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Stuart and Ash

Gordon Greenidge 214 not out

Is murderously fast scoring really the way to approach Test cricket?

Alex Bowden

Comments: 5 | Text size: A | A
Gordon Greenidge hammers a four on his way to 214*, England v West Indies, Lord's, July 3, 1984
Get him a meat cleaver already © Getty Images
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Ash: I don't know if batting gets any better than that, Stu.

(Silence)

Ash: Stu? Stu, are you all right?

Stuart: (Muffled speech)

Ash: Step away from the battenburg, Stu. No one can understand you.

Stuart: But I need it.

Ash: You don't need it, Stu. You're better than that. Be strong.

Stuart: But it makes me feel better.

Ash: You don't need battenburg to make you feel better. That's not what food's for.

Stuart: It's all I've got left.

Ash: Just calm down, Stu. Give me the battenburg.

(Sounds of a scuffle)

Stuart: (Sighs deeply and mournfully)

Ash: Here you go. Take a sip of water. Take a sip of water and tell me what's wrong.

Stuart: They're ruining it, Ash. They're ruining Test cricket.

Ash: Who's ruining it, Stu?

Stuart: The players. Modern players. They're making a mockery of the sacrosanct nature of Test cricket.

Ash: This was astonishing stuff, Stu; one of the best passages of play I've ever seen. I don't know how you can say that.

Stuart: It wasn't Test cricket though, Ash. It was a travesty. Gordon Greenidge violated Test cricket's traditions doing what he just did.

Ash: What he did was cricket at its very best: 214 off 242 balls with a leg injury. It was an absolute triumph.

Stuart: It was barbarism. It was so uncultured.

Ash: Were you watching the same innings as me? Did you see some of the shots he played? It was jaw-dropping.

Stuart: Don't you see, Ash? It's not what Test cricket's about. Test cricket's about patience and watchfulness and creating something of beauty.

Ash: I've got to disagree with you there, Stu. Test cricket's about beating the opposition within five days.

Stuart: Well, I pity you if that's the primitive way you look at the game. Does no one value aesthetics and tradition any more?

Ash: All the finest art has meaning, Stu. In a Test match the meaning comes from two teams trying to beat each other and the different situations that throws up.

Stuart: Well, I feel like throwing up.

Ash: That'll be the battenburg, Stu. Don't blame Greenidge - he's done nothing wrong. In fact, he's done everything right. He's shrugged at his injury, defied and conquered England, and he's beaten the clock as well. It's one of the great Test innings and one of the great Test victories. It was against all the odds. Greenidge didn't play that way to offend you. He played that way because it was the only way his team could win the match - and winning matches is what Test cricket's all about. The shots, the drama, the story - those are all by-products that add to the experience.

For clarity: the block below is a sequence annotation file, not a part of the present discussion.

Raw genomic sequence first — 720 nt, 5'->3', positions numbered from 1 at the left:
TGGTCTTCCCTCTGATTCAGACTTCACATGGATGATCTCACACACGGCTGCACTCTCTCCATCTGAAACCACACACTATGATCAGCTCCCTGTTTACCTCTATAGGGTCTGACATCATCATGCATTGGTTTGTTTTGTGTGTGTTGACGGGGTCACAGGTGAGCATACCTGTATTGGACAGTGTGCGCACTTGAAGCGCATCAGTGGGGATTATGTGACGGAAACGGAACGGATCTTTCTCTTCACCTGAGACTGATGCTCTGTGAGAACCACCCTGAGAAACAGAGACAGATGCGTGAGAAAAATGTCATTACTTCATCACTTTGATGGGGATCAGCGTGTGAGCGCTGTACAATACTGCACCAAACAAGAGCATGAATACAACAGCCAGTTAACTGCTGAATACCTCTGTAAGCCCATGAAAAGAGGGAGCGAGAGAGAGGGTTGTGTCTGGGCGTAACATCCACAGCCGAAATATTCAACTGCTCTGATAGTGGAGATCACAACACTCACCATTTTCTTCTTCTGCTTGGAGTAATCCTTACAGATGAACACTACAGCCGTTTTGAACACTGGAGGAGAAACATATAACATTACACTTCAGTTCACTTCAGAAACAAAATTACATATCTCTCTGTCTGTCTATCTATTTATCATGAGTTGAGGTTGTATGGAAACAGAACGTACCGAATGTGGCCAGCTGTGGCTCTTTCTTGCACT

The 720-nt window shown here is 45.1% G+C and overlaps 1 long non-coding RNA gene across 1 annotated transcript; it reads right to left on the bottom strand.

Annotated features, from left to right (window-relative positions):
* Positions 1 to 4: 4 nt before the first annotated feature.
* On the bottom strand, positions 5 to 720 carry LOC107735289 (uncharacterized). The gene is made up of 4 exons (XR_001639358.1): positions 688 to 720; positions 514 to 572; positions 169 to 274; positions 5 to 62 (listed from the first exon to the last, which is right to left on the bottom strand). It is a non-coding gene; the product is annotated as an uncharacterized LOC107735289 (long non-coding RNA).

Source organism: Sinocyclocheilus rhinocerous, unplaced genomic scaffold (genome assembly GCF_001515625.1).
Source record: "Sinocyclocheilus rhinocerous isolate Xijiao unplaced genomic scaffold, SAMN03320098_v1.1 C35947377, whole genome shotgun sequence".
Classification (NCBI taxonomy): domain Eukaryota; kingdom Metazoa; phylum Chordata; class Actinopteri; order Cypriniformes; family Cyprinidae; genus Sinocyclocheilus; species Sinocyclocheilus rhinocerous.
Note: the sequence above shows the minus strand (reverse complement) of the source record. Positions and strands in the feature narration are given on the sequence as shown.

Stuart: Well if this silly fast scoring is the future of Test cricket, I want no part of it.

Ash: Who hit the fastest Test hundred, Stu?

Stuart: I neither know nor care, Ash, but I imagine it was this one.

Ash: It was Jack Gregory. In 1921. It took him 67 balls.

Stuart: Really?

Ash: Fast scoring's not a modern one-day cricket thing, Stu. It's not intrinsically wrong.

Stuart: Well, either way, I don't much care for those sorts of statistics.

Ash: Neither do I. When I've seen a team win after needing to make 342 in less than a day on a fifth-day pitch, I don't need a stat to tell me that it's a special achievement.

Stuart: I've had four battenburgs today.

Ash: That's a very special achievement, Stu.

RSS FeedAlex Bowden blogs at King Cricket.
All quotes and "facts" in this article are made up, but you knew that already, didn't you?

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Comments: 5 
Posted by tomphillips on (December 20, 2011, 9:42 GMT)

@Noel Bernard Carr - presumably this conversation was set in 1984 when GG scored 214 at Lords which would have been before Viv's 100 in antigua (1986)

Posted by   on (December 20, 2011, 5:43 GMT)

Just wanted to confirm that it was not Jack Gregory who scored the fastest test hundred.Sir Vivian Richards scored the fastest test century in 56 balls against England at Antigua in the 80's . I am not too sure the year . England team was lead by David Gower.

Posted by Clyde on (December 20, 2011, 2:49 GMT)

I think Stu has in the back of his mind that if you can't score fast at least you don't behave as if you can. These fakes fear that even if they block they are going to get out. Hence the beauty of Jim Burke and Bill Lawry. They produce draws, and there are not enough of these these days. All these results are harrowing, not what cricket is supposed to be.

Posted by AlanHarrison on (December 19, 2011, 12:49 GMT)

Anyone else miss the good old days of Stu and Ash when Ash used to go on all the time about "Global Banking Incorporated sixers"? (e.g., http://www.espncricinfo.com/page2/content/story/537728.html) I always used to find it amusingly inconsistent to see product placement and blatant flaunting of sponsors critcised in that way on ESPNcricinfo ...

Posted by   on (December 19, 2011, 8:42 GMT)

For Stu only. Watch the current Pakistan vs Bangladesh, especially Pakistan's first innings.. that is of some beauty (cough!)

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